What keeps women from showing up? Your answers.

What keeps women from showing up? Your answers.

What keeps women from showing up? | Modern Mrs Darcy

A little while ago, I asked a question: what keeps women from showing up?

I’d recently attended a conference that was very good, but lacked strong female representation from the stage. The conference organizers explained that women had been invited, but they’d turned down the invitations.

I wanted to know why.

Since 95% of MMD readers are female, I asked you to tell me the obstacles that kept YOU from showing up–to conferences, meetings, and other opportunities for growth, be they local or non-, personal or professional–and what would make it easier for you to do so.

(Go read that post for context. It’s short, it won’t take long. We’ll wait.)

For some of you, this is a practical question; for others, it’s hypothetical.

Your answers were diverse, but common themes emerged.

6 reasons came up over and over again. I’ve isolated these reasons to make discussion easier, but they obviously bleed into each other.

The Big 6 reasons that keep women from showing up, not in order: 

1. Expense. Plain old economics keeps many women at home. Travel is expensive. Childcare is expensive. If it’s an extracurricular event, missing work is expensive.

2. Small children at home. Young kids–especially nursing infants–are a major obstacle to showing up. And travel is practically impossible in late pregnancy and immediately postpartum.

3. Mother guilt. Many mothers are hesitant to leave their families–whether it’s just for an evening or for a longer stint–to pursue their own thing, whether it’s for work or for personal reasons.

4. Logistics. Many women said that leaving town for a few days requires a military-grade level of planning and execution.

5. Lack of energy. Sheer exhaustion keeps many women from saying “yes” to more opportunities, especially if there’s travel involved. Attending events of any kind requires preparation, attendance, and–especially for the introverts–a recovery period afterward. If travel is required, women are even less likely to say yes.

6. Lack of help. I was surprised at how many women cited unsupportive or unhelpful spouses as a major barrier to showing up. Less surprising was how many women said showing up would be much easier if they had family nearby or a more robust support network.

While the Big 6 were the most commonly cited reasons, others were mentioned repeatedly:

Other significant factors:

Ageism. Discrimination on the basis of age was cited numerous times.

Tokenism. Women don’t want to say yes when it’s clear they’re being invited as a “token” woman just to meet a quota.

Personality. For many people it’s a stretch to meet new people, travel, or (whatever it is that’s hard for them) unless it’s absolutely necessary. If they don’t see it as such, they stay home.

Lack of opportunity. Numerous commenters said they never received invitations to show up–despite impressive resumés–because they were the wrong gender, wrong age, wrong marital status, or had the wrong background.

No clear benefits. If the reasons for saying yes aren’t obvious and tangible, there’s no getting to “yes.”

We’ll talk soon about why women DO choose to say yes, but in the meantime…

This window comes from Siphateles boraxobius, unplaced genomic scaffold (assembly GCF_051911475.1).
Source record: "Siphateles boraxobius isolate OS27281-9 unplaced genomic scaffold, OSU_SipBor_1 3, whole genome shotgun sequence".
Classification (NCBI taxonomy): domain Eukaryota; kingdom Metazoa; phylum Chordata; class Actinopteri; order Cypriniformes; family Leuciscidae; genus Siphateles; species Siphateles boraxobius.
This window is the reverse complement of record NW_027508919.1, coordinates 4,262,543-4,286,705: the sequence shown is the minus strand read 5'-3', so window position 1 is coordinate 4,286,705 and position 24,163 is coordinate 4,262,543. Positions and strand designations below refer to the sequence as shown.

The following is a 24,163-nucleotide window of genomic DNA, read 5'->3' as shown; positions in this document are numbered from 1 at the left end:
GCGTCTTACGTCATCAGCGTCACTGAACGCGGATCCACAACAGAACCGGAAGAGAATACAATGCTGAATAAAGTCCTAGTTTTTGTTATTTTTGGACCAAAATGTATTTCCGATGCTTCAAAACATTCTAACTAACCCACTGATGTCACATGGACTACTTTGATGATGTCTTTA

What do you think about these reasons? Do they ring true?

PS: Women, work, and hockey. And black, white, and grey.

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24 comments

  1. Betsy says:

    These reasons ring true for me, especially finances, mother guilt, and logistics, especially when travelling is involved. (Sometimes the chaos you find at home on your return makes it seem not worth it.)

    Your post rings true for me because just this week I was invited to attend a personal development conference, EXPENSES PAID, but I turned it down because my husband had plans to attend a separate event this same week. It never occurred to me to ask if I could go instead. I don’t resent it, but it’s a fact. 🙂

    Ocassionally I’m asked to give talks or teach classes, but the “cost” of preparation is so high when most of my free time must be used to prepare. A few years ago I taught a six week class, which I loved, but I turned down the second opportunity because I felt I lacked the energy and time. (Sorry to write a book here.)

  2. The issue of ageism is especially relevant given the first set of factors that include child care and mommy guilt. A woman’s childbearing years are some of the busiest of her life but once she has passed them, she’s too old for people to find her relevant. Men probably also face a bit of ageism but unlike women, they are building their careers in their 20s and 30s. By the time they have reached the point where people may reject them because of age, they’ve already established themselves as “experts.” In this way, a man’s age acts differently for him than a woman’s age does.

    • 'Becca says:

      Relative to this, I think most employers are far more likely to make adjustments for expectant and new mothers than for expectant and new fathers. My partner tried to refuse to make a business trip when our son was 3 months old, and his boss simply would not accept it–he had to make the trip or lose the job–whereas his colleague easily got out of the trip by telling the boss her 2-year-old was breastfeeding so she couldn’t be away overnight.